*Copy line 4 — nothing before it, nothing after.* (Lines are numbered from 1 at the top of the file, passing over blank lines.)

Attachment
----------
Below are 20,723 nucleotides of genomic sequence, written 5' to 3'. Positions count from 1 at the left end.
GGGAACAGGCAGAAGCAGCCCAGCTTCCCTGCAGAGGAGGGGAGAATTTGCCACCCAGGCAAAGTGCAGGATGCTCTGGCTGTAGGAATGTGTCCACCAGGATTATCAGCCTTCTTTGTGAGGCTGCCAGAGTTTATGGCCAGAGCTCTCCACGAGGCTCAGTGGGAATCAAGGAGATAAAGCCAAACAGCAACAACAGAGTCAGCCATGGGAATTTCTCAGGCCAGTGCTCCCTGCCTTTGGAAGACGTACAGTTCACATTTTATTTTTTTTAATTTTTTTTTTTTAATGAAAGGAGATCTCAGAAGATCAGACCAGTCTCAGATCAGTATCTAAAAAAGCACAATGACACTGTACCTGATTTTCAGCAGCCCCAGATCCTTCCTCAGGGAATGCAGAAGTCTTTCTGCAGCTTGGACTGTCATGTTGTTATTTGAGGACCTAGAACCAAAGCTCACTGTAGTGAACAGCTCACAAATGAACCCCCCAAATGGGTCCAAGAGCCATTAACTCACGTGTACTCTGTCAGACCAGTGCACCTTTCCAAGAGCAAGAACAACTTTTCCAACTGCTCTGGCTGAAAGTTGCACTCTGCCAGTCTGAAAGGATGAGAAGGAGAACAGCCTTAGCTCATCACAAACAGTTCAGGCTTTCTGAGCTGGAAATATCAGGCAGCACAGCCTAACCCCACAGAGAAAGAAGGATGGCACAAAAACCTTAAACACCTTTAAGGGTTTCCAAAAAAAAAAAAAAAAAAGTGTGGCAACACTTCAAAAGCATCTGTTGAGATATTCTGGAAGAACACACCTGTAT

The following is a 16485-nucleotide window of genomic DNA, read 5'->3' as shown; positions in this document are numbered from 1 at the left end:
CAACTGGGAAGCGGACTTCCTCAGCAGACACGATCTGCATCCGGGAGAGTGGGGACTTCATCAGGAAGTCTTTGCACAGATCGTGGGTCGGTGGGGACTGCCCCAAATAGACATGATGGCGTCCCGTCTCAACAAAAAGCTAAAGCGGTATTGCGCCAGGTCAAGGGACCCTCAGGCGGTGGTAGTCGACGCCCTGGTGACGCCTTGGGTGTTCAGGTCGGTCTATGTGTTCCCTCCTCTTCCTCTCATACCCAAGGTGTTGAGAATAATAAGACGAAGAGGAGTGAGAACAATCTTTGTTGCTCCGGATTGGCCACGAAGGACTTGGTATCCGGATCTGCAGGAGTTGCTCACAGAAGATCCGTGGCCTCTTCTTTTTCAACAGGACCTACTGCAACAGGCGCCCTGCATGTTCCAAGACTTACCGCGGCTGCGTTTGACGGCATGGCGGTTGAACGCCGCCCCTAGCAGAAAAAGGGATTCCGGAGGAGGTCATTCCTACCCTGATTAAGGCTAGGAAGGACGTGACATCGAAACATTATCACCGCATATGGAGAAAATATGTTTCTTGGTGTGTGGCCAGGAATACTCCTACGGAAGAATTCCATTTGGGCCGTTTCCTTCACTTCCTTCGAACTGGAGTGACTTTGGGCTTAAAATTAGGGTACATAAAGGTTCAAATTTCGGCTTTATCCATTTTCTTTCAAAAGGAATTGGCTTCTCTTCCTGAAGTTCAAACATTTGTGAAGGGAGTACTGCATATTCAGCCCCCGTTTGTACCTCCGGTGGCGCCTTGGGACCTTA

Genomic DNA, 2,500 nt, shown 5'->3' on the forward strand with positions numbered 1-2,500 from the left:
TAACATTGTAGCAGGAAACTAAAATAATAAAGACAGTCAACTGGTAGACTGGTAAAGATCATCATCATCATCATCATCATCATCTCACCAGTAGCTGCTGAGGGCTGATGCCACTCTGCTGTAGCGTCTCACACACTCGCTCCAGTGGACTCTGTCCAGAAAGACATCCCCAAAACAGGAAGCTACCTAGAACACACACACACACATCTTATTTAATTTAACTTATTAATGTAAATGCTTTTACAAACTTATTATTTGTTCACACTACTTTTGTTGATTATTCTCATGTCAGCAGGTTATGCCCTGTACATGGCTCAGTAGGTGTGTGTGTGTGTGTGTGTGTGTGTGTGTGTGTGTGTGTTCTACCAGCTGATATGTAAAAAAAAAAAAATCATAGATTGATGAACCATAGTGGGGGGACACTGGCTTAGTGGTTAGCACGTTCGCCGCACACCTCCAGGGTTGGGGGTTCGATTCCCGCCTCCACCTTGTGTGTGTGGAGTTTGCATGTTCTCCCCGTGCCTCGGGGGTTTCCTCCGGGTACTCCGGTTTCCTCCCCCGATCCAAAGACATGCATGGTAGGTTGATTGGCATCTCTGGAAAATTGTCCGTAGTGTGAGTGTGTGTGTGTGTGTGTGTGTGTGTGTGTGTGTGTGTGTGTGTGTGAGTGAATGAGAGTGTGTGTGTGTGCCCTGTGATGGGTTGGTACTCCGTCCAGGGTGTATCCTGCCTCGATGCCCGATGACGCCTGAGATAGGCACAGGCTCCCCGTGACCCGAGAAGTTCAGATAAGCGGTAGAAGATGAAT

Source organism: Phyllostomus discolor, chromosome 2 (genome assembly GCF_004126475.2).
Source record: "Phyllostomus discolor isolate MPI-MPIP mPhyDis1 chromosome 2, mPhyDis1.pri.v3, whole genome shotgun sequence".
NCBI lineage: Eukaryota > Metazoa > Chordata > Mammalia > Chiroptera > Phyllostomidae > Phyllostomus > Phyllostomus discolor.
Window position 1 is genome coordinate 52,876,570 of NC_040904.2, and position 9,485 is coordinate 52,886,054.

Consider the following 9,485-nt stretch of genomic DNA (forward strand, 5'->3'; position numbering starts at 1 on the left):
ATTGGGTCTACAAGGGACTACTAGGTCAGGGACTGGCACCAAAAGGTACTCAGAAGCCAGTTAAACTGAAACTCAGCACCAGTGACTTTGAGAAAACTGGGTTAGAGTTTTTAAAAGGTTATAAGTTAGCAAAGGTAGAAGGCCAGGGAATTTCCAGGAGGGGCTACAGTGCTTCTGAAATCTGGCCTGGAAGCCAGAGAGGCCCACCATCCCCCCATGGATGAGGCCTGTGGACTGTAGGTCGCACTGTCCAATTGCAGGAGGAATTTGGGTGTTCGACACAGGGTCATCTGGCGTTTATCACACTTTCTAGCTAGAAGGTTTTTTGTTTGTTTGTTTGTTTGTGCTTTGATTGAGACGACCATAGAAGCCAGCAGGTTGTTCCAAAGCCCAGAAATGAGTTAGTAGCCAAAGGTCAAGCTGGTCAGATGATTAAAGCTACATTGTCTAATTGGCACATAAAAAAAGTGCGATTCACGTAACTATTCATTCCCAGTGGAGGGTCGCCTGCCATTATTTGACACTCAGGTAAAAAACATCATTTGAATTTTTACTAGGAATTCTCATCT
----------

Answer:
CAACTGGGAAGCGGACTTCCTCAGCAGACACGATCTGCATCCGGGAGAGTGGGGACTTCATCAGGAAGTCTTTGCACAGATCGTGGGTCGGTGGGGACTGCCCCAAATAGACATGATGGCGTCCCGTCTCAACAAAAAGCTAAAGCGGTATTGCGCCAGGTCAAGGGACCCTCAGGCGGTGGTAGTCGACGCCCTGGTGACGCCTTGGGTGTTCAGGTCGGTCTATGTGTTCCCTCCTCTTCCTCTCATACCCAAGGTGTTGAGAATAATAAGACGAAGAGGAGTGAGAACAATCTTTGTTGCTCCGGATTGGCCACGAAGGACTTGGTATCCGGATCTGCAGGAGTTGCTCACAGAAGATCCGTGGCCTCTTCTTTTTCAACAGGACCTACTGCAACAGGCGCCCTGCATGTTCCAAGACTTACCGCGGCTGCGTTTGACGGCATGGCGGTTGAACGCCGCCCCTAGCAGAAAAAGGGATTCCGGAGGAGGTCATTCCTACCCTGATTAAGGCTAGGAAGGACGTGACATCGAAACATTATCACCGCATATGGAGAAAATATGTTTCTTGGTGTGTGGCCAGGAATACTCCTACGGAAGAATTCCATTTGGGCCGTTTCCTTCACTTCCTTCGAACTGGAGTGACTTTGGGCTTAAAATTAGGGTACATAAAGGTTCAAATTTCGGCTTTATCCATTTTCTTTCAAAAGGAATTGGCTTCTCTTCCTGAAGTTCAAACATTTGTGAAGGGAGTACTGCATATTCAGCCCCCGTTTGTACCTCCGGTGGCGCCTTGGGACCTTA